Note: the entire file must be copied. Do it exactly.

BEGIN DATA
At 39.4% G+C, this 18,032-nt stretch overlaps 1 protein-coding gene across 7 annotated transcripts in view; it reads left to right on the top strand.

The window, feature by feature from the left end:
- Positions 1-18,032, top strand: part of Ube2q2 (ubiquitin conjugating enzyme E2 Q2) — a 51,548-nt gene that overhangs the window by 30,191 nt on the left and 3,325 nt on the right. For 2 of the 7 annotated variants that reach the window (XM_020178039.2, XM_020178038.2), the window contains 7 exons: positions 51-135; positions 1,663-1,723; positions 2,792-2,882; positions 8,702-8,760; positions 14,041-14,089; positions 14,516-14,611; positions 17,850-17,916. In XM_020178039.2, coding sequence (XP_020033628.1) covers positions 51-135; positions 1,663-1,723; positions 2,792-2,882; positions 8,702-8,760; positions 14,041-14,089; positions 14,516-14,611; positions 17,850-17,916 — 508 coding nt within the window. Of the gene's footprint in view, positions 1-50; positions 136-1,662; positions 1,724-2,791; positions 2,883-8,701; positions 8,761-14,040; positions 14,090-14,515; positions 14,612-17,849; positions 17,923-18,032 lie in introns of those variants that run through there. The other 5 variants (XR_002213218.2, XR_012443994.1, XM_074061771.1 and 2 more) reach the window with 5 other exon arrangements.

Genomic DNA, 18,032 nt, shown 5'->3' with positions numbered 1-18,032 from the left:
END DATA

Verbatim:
At 39.4% G+C, this 18,032-nt stretch overlaps 1 protein-coding gene across 7 annotated transcripts in view; it reads left to right on the top strand.

The window, feature by feature from the left end:
- Positions 1-18,032, top strand: part of Ube2q2 (ubiquitin conjugating enzyme E2 Q2) — a 51,548-nt gene that overhangs the window by 30,191 nt on the left and 3,325 nt on the right. For 2 of the 7 annotated variants that reach the window (XM_020178039.2, XM_020178038.2), the window contains 7 exons: positions 51-135; positions 1,663-1,723; positions 2,792-2,882; positions 8,702-8,760; positions 14,041-14,089; positions 14,516-14,611; positions 17,850-17,916. In XM_020178039.2, coding sequence (XP_020033628.1) covers positions 51-135; positions 1,663-1,723; positions 2,792-2,882; positions 8,702-8,760; positions 14,041-14,089; positions 14,516-14,611; positions 17,850-17,916 — 508 coding nt within the window. Of the gene's footprint in view, positions 1-50; positions 136-1,662; positions 1,724-2,791; positions 2,883-8,701; positions 8,761-14,040; positions 14,090-14,515; positions 14,612-17,849; positions 17,923-18,032 lie in introns of those variants that run through there. The other 5 variants (XR_002213218.2, XR_012443994.1, XM_074061771.1 and 2 more) reach the window with 5 other exon arrangements.

Genomic DNA, 18,032 nt, shown 5'->3' with positions numbered 1-18,032 from the left: